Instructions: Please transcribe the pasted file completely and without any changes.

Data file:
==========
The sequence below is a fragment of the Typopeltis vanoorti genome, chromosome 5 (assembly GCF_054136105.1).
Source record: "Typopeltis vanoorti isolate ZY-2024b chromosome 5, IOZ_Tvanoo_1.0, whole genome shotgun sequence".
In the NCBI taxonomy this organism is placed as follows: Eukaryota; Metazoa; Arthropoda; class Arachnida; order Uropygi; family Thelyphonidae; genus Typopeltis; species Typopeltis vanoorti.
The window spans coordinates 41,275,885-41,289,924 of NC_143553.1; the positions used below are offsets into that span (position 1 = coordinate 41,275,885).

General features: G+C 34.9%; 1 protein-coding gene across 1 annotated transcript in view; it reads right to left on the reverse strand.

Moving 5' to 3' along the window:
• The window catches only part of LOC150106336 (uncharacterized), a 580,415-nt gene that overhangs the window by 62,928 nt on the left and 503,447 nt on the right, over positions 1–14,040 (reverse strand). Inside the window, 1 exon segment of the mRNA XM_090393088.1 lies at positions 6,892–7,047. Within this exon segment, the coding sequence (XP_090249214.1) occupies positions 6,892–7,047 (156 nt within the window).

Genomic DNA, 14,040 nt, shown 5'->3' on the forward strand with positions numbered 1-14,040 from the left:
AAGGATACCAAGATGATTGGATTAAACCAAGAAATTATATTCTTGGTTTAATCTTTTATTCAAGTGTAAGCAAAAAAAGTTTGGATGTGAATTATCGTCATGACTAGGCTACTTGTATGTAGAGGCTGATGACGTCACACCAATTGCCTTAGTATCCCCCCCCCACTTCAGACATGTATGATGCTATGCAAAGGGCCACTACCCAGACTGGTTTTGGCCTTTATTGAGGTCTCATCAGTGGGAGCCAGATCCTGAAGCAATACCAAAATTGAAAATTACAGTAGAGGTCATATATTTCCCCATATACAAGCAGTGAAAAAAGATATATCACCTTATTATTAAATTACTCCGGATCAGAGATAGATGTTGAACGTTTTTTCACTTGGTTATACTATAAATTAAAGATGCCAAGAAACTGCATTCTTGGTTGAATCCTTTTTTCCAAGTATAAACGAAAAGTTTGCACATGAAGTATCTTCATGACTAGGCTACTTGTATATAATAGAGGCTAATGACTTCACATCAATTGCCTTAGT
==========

The sequence below is a fragment of the Typopeltis vanoorti genome, chromosome 5 (assembly GCF_054136105.1).
Source record: "Typopeltis vanoorti isolate ZY-2024b chromosome 5, IOZ_Tvanoo_1.0, whole genome shotgun sequence".
In the NCBI taxonomy this organism is placed as follows: Eukaryota; Metazoa; Arthropoda; class Arachnida; order Uropygi; family Thelyphonidae; genus Typopeltis; species Typopeltis vanoorti.
The window spans coordinates 41,275,885-41,289,924 of NC_143553.1; the positions used below are offsets into that span (position 1 = coordinate 41,275,885).

General features: G+C 34.9%; 1 protein-coding gene across 1 annotated transcript in view; it reads right to left on the reverse strand.

Moving 5' to 3' along the window:
• The window catches only part of LOC150106336 (uncharacterized), a 580,415-nt gene that overhangs the window by 62,928 nt on the left and 503,447 nt on the right, over positions 1–14,040 (reverse strand). Inside the window, 1 exon segment of the mRNA XM_090393088.1 lies at positions 6,892–7,047. Within this exon segment, the coding sequence (XP_090249214.1) occupies positions 6,892–7,047 (156 nt within the window).

Genomic DNA, 14,040 nt, shown 5'->3' on the forward strand with positions numbered 1-14,040 from the left:
AAGGATACCAAGATGATTGGATTAAACCAAGAAATTATATTCTTGGTTTAATCTTTTATTCAAGTGTAAGCAAAAAAAGTTTGGATGTGAATTATCGTCATGACTAGGCTACTTGTATGTAGAGGCTGATGACGTCACACCAATTGCCTTAGTATCCCCCCCCCACTTCAGACATGTATGATGCTATGCAAAGGGCCACTACCCAGACTGGTTTTGGCCTTTATTGAGGTCTCATCAGTGGGAGCCAGATCCTGAAGCAATACCAAAATTGAAAATTACAGTAGAGGTCATATATTTCCCCATATACAAGCAGTGAAAAAAGATATATCACCTTATTATTAAATTACTCCGGATCAGAGATAGATGTTGAACGTTTTTTCACTTGGTTATACTATAAATTAAAGATGCCAAGAAACTGCATTCTTGGTTGAATCCTTTTTTCCAAGTATAAACGAAAAGTTTGCACATGAAGTATCTTCATGACTAGGCTACTTGTATATAATAGAGGCTAATGACTTCACATCAATTGCCTTAGT